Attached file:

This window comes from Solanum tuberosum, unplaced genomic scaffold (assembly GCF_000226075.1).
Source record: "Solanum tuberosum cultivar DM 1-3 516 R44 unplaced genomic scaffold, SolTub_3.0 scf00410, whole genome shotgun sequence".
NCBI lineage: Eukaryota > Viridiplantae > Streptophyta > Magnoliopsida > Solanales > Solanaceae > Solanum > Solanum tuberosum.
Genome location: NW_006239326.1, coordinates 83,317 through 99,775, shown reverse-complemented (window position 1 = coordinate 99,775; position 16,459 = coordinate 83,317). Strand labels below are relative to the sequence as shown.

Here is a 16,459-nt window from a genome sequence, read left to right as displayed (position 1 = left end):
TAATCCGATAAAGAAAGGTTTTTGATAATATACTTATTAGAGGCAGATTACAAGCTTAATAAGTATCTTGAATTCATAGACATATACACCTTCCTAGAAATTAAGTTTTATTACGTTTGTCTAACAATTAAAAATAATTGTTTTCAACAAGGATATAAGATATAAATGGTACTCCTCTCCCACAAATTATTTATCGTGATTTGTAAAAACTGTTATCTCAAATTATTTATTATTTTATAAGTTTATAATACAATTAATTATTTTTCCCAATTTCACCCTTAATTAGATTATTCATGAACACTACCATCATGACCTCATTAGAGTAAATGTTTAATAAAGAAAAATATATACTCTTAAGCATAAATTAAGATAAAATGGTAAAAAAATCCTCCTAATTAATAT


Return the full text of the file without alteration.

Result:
This window comes from Solanum tuberosum, unplaced genomic scaffold (assembly GCF_000226075.1).
Source record: "Solanum tuberosum cultivar DM 1-3 516 R44 unplaced genomic scaffold, SolTub_3.0 scf00410, whole genome shotgun sequence".
NCBI lineage: Eukaryota > Viridiplantae > Streptophyta > Magnoliopsida > Solanales > Solanaceae > Solanum > Solanum tuberosum.
Genome location: NW_006239326.1, coordinates 83,317 through 99,775, shown reverse-complemented (window position 1 = coordinate 99,775; position 16,459 = coordinate 83,317). Strand labels below are relative to the sequence as shown.

Here is a 16,459-nt window from a genome sequence, read left to right as displayed (position 1 = left end):
TAATCCGATAAAGAAAGGTTTTTGATAATATACTTATTAGAGGCAGATTACAAGCTTAATAAGTATCTTGAATTCATAGACATATACACCTTCCTAGAAATTAAGTTTTATTACGTTTGTCTAACAATTAAAAATAATTGTTTTCAACAAGGATATAAGATATAAATGGTACTCCTCTCCCACAAATTATTTATCGTGATTTGTAAAAACTGTTATCTCAAATTATTTATTATTTTATAAGTTTATAATACAATTAATTATTTTTCCCAATTTCACCCTTAATTAGATTATTCATGAACACTACCATCATGACCTCATTAGAGTAAATGTTTAATAAAGAAAAATATATACTCTTAAGCATAAATTAAGATAAAATGGTAAAAAAATCCTCCTAATTAATAT